Dave Snowden attempts to build a theory for the Agile movement based on statistical research, weak signal detection methodology, complexity theory and co-evolution theory.
Dave Snowden is Founder and Chief Scientific Officer of Cognitive Edge. He is Senior Fellow at the Institute of Defense and Strategic Studies at Nanyang University and the Civil Service College in Singapore. His paper with Boone on Leadership won the Academy of Management award for the best practitioner paper in 2007, having won a special award for originality in his work on knowledge management.
Agile Cambridge is THE learning and collaborating conference for Agile and Lean practitioners in the East of England. The event also draws participants from across the country, mainland Europe and further afield. It is one of the most successful Agile conferences in the UK.
Partial theories on Complexity - Not a Complete Theory for Agile
I also found Davids tone, and lack of humility detracted from the presentation which is essentially about complexity and says very little about the challenges of Agile Software Development. It is clear that David has very little tacit knowledge and experience when it comes to Software Development, and it shows.
Agile is just a label for a set of values and principles that have shown themselves to be effective when it comes to software development. It is not a theory, it is a label for stuff that just works. As David correctly points out, intuition is a form of knowing that comes from experience. The Agile Movement is an attempt to express and give credence to a shared intuition, born from shared experiences.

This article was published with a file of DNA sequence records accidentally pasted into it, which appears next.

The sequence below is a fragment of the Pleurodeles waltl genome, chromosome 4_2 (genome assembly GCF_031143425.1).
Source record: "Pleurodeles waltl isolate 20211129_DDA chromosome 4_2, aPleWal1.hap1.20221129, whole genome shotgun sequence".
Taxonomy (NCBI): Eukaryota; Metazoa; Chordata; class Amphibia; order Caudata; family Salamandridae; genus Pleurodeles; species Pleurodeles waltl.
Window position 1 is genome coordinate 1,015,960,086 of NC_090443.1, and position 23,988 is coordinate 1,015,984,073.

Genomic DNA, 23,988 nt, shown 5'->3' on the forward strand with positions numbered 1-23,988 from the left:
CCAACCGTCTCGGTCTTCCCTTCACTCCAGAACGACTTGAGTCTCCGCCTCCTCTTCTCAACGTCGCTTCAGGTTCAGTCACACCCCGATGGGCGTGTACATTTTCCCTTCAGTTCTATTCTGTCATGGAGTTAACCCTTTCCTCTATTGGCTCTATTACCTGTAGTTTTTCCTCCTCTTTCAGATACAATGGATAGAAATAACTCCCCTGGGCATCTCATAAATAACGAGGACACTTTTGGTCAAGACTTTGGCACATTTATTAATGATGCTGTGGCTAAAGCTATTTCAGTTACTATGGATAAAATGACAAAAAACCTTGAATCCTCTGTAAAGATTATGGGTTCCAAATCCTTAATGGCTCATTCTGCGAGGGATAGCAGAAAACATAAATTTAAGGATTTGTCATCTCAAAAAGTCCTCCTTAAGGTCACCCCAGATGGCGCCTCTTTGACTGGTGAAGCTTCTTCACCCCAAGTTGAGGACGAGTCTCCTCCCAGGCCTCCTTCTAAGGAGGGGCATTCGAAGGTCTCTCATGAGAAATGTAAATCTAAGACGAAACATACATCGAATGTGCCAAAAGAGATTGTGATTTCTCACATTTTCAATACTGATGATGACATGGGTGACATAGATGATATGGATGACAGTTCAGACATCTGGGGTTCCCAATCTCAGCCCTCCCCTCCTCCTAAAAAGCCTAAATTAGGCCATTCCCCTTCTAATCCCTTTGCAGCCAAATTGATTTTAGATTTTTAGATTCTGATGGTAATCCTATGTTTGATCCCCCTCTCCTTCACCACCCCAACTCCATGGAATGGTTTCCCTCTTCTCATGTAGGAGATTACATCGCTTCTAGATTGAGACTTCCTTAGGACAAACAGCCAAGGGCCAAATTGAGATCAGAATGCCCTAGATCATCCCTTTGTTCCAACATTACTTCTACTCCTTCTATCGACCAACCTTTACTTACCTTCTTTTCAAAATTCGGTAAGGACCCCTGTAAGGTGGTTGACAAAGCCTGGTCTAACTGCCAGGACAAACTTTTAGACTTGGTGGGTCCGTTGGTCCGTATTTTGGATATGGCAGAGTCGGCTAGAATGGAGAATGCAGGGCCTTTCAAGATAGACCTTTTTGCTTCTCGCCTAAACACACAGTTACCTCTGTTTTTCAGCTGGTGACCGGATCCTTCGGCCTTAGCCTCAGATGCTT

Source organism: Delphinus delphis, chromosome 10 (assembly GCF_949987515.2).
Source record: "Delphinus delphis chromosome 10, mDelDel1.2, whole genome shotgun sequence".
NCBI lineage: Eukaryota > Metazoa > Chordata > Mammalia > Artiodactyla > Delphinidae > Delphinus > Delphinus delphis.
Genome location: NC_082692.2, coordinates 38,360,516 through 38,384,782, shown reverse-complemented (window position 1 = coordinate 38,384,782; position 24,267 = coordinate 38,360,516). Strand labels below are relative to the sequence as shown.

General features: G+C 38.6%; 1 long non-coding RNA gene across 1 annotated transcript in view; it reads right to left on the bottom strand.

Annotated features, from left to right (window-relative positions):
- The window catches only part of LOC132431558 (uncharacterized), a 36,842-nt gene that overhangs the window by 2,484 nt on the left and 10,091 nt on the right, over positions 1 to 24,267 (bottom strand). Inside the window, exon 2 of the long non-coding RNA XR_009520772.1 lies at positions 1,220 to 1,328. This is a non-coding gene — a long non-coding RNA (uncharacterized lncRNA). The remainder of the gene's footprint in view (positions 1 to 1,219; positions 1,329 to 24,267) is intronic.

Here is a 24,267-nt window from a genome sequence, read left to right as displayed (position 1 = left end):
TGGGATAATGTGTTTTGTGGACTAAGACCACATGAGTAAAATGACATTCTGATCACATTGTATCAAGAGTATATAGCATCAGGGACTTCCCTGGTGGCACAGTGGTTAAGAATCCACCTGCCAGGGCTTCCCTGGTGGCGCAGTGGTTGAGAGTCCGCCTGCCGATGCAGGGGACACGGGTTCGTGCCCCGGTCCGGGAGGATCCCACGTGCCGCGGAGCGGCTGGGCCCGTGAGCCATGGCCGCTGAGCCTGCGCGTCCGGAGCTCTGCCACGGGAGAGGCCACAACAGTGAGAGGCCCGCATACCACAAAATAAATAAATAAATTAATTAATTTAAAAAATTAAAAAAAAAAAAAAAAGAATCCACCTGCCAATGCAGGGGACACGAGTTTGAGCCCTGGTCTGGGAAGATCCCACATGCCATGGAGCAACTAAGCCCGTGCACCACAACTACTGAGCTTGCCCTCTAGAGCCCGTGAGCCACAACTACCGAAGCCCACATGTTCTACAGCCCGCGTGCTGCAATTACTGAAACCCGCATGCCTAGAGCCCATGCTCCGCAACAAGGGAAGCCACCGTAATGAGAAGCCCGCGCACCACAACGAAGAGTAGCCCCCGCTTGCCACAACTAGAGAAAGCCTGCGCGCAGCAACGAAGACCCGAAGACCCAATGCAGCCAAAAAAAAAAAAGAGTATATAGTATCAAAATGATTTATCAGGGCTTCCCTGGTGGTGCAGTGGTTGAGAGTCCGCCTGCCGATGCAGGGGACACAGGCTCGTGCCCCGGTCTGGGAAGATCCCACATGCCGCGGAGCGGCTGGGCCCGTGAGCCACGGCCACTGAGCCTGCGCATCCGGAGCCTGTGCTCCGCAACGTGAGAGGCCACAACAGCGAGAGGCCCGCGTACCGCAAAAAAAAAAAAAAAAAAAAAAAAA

So if you know what works why do you need a theory? Supposedly to scale. Nonsense. What does scale mean anyway? I've never heard Opera singers or actors worrying about their practice scaling! Either you've made the right investment to acquire the appropriate intuition or you haven't. If you wan't to become a good Opera singer then get busy at putting in the 10,000 hours of practice needed!
There is a role for theory I think, but I don't think it is "scaling", assuming that scaling means on-boarding vast numbers of people over night.
As a culture we are very poor at saying "we don't know". We don't know why Agile works, it just does. Likewise we don't fully understand complexity, we have partial theories as exposed here, but our knowledge is incomplete.
This lecture would be better I think if Dave spent more time talking about what we don't know, and what we are yet to understand. It would also help if he collaborated with someone who as actual experience in the domain of software development.
There are numerous ways to explain the Agile phenomena, each is coherent, but none are complete. Exploring these alternatives would have added to the presentation. Alistair Cockburn has an interesting presentation where he explores these alternative "perspectives":
Complexity theory is only one perspective, and I agree an important one, but I don't think it tells the whole story. For software practitioners wanting to better understand Agile from a complexity theory perspective, I would recommend Joseph Pelrines writings:
In the end though, "getting it" comes down to immersing yourself in practice. Like many areas of human endeavour, software development can't be boiled down to a simple theory. Whilst partial theories do help in understanding and learning, what is crucial is a honed intuition, which can only come through deliberate practice and time.
All the theory in the world won't make up for real life experiences.
Re: Partial theories on Complexity - Not a Complete Theory for Agile
You are badly wrong on Opera Singers as well. Yes there are a series of experiential learnings around when your voice is sufficiently trained to sing Wagner for example, but we know have a scientific understanding of why and we can do a lot more to bring the age down, manage the process better etc. etc. I could talk about the science of acoustics as well. The Opera Singer who simply falls back to experience is less likely to succeed than the one who has the humility to listen to people, who while not singers themselves, understand a lot about the voice.
Oh and try not to make too many assumptions, I have built three software businesses over the years, committed Data Sciences to be a founding member of the DSDM consortium etc. etc..